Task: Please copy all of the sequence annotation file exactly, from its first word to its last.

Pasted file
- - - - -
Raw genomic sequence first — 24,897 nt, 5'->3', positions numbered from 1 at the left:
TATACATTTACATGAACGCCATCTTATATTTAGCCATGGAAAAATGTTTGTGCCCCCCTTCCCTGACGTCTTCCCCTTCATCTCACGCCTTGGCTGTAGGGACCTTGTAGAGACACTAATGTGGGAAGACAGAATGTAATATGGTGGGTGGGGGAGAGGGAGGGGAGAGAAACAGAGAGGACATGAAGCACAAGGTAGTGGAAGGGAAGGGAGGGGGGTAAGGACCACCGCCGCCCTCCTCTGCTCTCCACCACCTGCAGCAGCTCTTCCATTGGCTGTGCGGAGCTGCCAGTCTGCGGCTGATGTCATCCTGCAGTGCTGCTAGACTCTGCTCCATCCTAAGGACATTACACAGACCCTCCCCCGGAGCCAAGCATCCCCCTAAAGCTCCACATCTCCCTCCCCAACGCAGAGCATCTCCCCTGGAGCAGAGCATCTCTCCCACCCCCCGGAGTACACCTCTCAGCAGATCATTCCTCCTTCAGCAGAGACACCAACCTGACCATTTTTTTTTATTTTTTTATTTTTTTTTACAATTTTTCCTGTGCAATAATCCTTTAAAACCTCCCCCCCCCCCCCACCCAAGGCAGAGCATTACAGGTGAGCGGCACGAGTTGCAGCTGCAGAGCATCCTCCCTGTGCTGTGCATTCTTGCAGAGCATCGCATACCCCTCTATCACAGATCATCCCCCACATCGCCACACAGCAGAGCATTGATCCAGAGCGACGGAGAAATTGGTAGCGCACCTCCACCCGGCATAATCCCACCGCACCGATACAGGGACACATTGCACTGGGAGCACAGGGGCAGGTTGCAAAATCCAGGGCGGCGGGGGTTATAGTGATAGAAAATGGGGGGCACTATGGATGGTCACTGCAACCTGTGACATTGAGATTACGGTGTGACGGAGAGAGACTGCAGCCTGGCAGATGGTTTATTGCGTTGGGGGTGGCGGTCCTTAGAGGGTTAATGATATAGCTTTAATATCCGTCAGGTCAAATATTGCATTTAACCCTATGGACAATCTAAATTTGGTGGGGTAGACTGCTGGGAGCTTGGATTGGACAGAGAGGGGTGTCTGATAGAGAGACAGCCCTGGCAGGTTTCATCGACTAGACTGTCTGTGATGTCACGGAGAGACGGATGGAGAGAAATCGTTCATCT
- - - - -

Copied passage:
Raw genomic sequence first — 24,897 nt, 5'->3', positions numbered from 1 at the left:
TATACATTTACATGAACGCCATCTTATATTTAGCCATGGAAAAATGTTTGTGCCCCCCTTCCCTGACGTCTTCCCCTTCATCTCACGCCTTGGCTGTAGGGACCTTGTAGAGACACTAATGTGGGAAGACAGAATGTAATATGGTGGGTGGGGGAGAGGGAGGGGAGAGAAACAGAGAGGACATGAAGCACAAGGTAGTGGAAGGGAAGGGAGGGGGGTAAGGACCACCGCCGCCCTCCTCTGCTCTCCACCACCTGCAGCAGCTCTTCCATTGGCTGTGCGGAGCTGCCAGTCTGCGGCTGATGTCATCCTGCAGTGCTGCTAGACTCTGCTCCATCCTAAGGACATTACACAGACCCTCCCCCGGAGCCAAGCATCCCCCTAAAGCTCCACATCTCCCTCCCCAACGCAGAGCATCTCCCCTGGAGCAGAGCATCTCTCCCACCCCCCGGAGTACACCTCTCAGCAGATCATTCCTCCTTCAGCAGAGACACCAACCTGACCATTTTTTTTTATTTTTTTATTTTTTTTTACAATTTTTCCTGTGCAATAATCCTTTAAAACCTCCCCCCCCCCCCCACCCAAGGCAGAGCATTACAGGTGAGCGGCACGAGTTGCAGCTGCAGAGCATCCTCCCTGTGCTGTGCATTCTTGCAGAGCATCGCATACCCCTCTATCACAGATCATCCCCCACATCGCCACACAGCAGAGCATTGATCCAGAGCGACGGAGAAATTGGTAGCGCACCTCCACCCGGCATAATCCCACCGCACCGATACAGGGACACATTGCACTGGGAGCACAGGGGCAGGTTGCAAAATCCAGGGCGGCGGGGGTTATAGTGATAGAAAATGGGGGGCACTATGGATGGTCACTGCAACCTGTGACATTGAGATTACGGTGTGACGGAGAGAGACTGCAGCCTGGCAGATGGTTTATTGCGTTGGGGGTGGCGGTCCTTAGAGGGTTAATGATATAGCTTTAATATCCGTCAGGTCAAATATTGCATTTAACCCTATGGACAATCTAAATTTGGTGGGGTAGACTGCTGGGAGCTTGGATTGGACAGAGAGGGGTGTCTGATAGAGAGACAGCCCTGGCAGGTTTCATCGACTAGACTGTCTGTGATGTCACGGAGAGACGGATGGAGAGAAATCGTTCATCT